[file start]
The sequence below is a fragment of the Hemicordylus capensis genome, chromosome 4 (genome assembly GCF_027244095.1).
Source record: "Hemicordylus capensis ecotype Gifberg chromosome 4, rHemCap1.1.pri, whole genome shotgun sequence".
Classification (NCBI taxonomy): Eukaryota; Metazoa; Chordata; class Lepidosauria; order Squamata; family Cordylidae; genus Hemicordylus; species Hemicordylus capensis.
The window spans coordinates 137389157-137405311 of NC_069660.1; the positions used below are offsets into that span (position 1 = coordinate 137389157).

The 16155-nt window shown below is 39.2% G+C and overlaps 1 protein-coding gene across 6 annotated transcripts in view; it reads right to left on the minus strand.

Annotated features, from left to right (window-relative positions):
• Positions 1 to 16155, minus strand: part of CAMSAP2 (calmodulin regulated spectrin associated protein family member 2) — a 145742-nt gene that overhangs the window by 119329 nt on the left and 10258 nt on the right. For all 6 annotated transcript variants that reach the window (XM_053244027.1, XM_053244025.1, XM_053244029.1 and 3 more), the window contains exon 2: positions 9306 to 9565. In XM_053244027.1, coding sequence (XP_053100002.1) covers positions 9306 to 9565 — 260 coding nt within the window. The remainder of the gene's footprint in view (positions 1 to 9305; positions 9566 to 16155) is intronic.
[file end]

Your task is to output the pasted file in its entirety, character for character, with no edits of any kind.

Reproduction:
The sequence below is a fragment of the Hemicordylus capensis genome, chromosome 4 (genome assembly GCF_027244095.1).
Source record: "Hemicordylus capensis ecotype Gifberg chromosome 4, rHemCap1.1.pri, whole genome shotgun sequence".
Classification (NCBI taxonomy): Eukaryota; Metazoa; Chordata; class Lepidosauria; order Squamata; family Cordylidae; genus Hemicordylus; species Hemicordylus capensis.
The window spans coordinates 137389157-137405311 of NC_069660.1; the positions used below are offsets into that span (position 1 = coordinate 137389157).

The 16155-nt window shown below is 39.2% G+C and overlaps 1 protein-coding gene across 6 annotated transcripts in view; it reads right to left on the minus strand.

Annotated features, from left to right (window-relative positions):
• Positions 1 to 16155, minus strand: part of CAMSAP2 (calmodulin regulated spectrin associated protein family member 2) — a 145742-nt gene that overhangs the window by 119329 nt on the left and 10258 nt on the right. For all 6 annotated transcript variants that reach the window (XM_053244027.1, XM_053244025.1, XM_053244029.1 and 3 more), the window contains exon 2: positions 9306 to 9565. In XM_053244027.1, coding sequence (XP_053100002.1) covers positions 9306 to 9565 — 260 coding nt within the window. The remainder of the gene's footprint in view (positions 1 to 9305; positions 9566 to 16155) is intronic.